January 19, 2021

Dietic and lifestyle recommendations for stone formers

P M Ferrara & M Bargagli, 2021. Dietic and lifestyle recommendations for stone formers, Arch Esp Urol, Volume 74 (1).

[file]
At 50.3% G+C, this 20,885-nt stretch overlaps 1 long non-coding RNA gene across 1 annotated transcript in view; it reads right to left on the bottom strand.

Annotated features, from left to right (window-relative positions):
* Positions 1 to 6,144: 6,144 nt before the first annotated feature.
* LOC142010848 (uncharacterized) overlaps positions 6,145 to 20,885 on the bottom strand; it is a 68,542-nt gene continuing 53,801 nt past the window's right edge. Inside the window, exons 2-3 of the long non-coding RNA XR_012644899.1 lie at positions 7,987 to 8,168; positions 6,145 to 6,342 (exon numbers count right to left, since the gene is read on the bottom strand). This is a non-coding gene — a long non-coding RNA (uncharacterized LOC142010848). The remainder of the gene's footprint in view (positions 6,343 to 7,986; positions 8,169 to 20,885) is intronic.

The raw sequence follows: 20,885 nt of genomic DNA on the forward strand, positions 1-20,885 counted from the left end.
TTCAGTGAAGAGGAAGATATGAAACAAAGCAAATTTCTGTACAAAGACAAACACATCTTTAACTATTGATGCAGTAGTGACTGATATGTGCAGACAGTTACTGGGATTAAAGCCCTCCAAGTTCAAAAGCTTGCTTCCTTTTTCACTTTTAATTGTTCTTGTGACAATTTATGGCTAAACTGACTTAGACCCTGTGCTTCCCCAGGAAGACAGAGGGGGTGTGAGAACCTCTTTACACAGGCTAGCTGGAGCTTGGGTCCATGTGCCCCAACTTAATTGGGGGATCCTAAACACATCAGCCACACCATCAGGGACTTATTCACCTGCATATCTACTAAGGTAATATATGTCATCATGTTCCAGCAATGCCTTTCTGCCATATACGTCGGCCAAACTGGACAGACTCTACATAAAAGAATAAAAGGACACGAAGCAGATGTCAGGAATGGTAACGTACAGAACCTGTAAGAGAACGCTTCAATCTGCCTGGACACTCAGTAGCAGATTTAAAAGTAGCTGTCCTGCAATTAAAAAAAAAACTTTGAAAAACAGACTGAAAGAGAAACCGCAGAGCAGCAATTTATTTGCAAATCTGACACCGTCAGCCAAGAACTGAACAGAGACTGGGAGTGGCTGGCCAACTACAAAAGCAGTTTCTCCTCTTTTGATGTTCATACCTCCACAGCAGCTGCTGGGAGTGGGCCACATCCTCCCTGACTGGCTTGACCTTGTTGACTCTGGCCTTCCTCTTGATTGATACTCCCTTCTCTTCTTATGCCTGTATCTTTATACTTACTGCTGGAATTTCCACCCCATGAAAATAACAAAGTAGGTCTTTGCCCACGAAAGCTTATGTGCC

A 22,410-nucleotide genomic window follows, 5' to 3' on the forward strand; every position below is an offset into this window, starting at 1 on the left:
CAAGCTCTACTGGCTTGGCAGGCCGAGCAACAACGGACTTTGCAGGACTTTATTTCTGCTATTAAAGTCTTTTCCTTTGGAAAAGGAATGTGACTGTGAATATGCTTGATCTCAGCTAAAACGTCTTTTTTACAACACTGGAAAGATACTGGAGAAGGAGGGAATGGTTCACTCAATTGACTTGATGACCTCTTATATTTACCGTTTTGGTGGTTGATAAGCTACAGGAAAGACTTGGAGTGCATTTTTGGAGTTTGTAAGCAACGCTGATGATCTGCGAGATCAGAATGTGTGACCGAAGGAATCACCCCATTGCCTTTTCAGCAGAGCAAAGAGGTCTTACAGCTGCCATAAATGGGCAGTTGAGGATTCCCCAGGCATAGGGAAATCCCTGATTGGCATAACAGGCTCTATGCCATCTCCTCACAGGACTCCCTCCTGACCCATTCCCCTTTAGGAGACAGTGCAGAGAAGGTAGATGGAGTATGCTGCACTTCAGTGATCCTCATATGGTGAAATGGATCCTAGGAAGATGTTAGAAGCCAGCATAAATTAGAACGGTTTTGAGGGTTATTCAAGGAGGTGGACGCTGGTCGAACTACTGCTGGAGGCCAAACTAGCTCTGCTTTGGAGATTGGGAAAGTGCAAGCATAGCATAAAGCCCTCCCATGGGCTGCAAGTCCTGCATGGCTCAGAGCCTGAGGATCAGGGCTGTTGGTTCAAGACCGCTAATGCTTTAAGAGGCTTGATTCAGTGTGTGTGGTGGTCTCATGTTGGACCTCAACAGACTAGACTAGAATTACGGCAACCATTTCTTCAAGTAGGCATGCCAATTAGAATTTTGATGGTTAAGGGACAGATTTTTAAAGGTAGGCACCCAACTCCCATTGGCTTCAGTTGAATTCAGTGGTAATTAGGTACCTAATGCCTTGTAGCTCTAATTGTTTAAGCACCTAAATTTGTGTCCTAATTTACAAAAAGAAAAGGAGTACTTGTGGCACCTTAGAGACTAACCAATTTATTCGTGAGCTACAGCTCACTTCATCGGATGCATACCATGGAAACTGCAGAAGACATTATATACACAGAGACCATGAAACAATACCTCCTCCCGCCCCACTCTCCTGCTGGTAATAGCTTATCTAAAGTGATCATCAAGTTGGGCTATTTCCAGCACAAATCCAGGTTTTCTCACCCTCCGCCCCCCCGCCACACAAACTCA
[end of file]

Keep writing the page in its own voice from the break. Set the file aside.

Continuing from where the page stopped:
Nutrition is tightly associated with the risk of stone events. Apart from genetic predisposition, a correct and balanced diet might prevent incident kidney stones. Several studies analyzed each dietary component and different diets to better understand their impact on stone recurrence. Fluids: High fluids intake is the most important factor for preventing kidney stones disease and for every 200 mL of water, the risk of stones is reduced by 13%. Soft drinks seems to be associated to a greater risk of stone events, whereas caffeine and citrus fruits juice are not. Calcium: Normally calcium intake with diet does not exceed 1.2 g/day. A balanced consumption of dairy products is capable of reducing oxalate intestinal absorption and urinary excretion compared to low calcium diet, being protective for stone disease. Oxalate: The exact amount of oxalate contained in different foods is difficult to estimate for its variability, even in the same aliment. In addition, the amount of oxalate consumed was shown to be only a minor risk factor for stone disease, whereas its intestinal absorption is strongly influenced by external factors, such as calcium intake. Dietary oxalate restriction is advisable only in patients with known elevated consumption. Sodium: High sodium intake is both associated with hypertension, heart disease and stone risk. Increased sodium consumption is directly associated to hypercalciuria in both calcium stone formers and healthy subjects. Although dietary sodium restriction to recommended values is always desirable in stone formers, it is difficult to achieve for its broad use in food preparation. Proteins: Animal proteins are associated to increased risk for stone formation, whereas vegetable and dairy proteins are not. Increased meat intake was associated to acidic urine pH, negative calcium balance and reduced anti-lithogenic urinary solutes excretion. Fruits and vegetables: Alkalizing foods are one of the most important factors for stone protection. Their consumption increases anti-lithogenic solutes as citrate, potassium and magnesium. A diet rich in fruits and vegetables is strongly recommended for stone formers. Uric acid: Elevated meat consumption is either associated to increased purine metabolism and acid load, favoring uric acid nephrolithiasis by reducing urine pH and increasing urinary excretion of uric acid, especially in patients affected by metabolic syndrome and diabetes. In conclusion, the most effective diet for stone protection is rich in fruits and vegetables, low in animal proteins and salt, with balanced dairy product consumption and obviously, with elevated fluid intake. These characteristics make vegetarian and Mediterranean diets protective and useful for stone formers, whereas western diet is at risk for stone formation.

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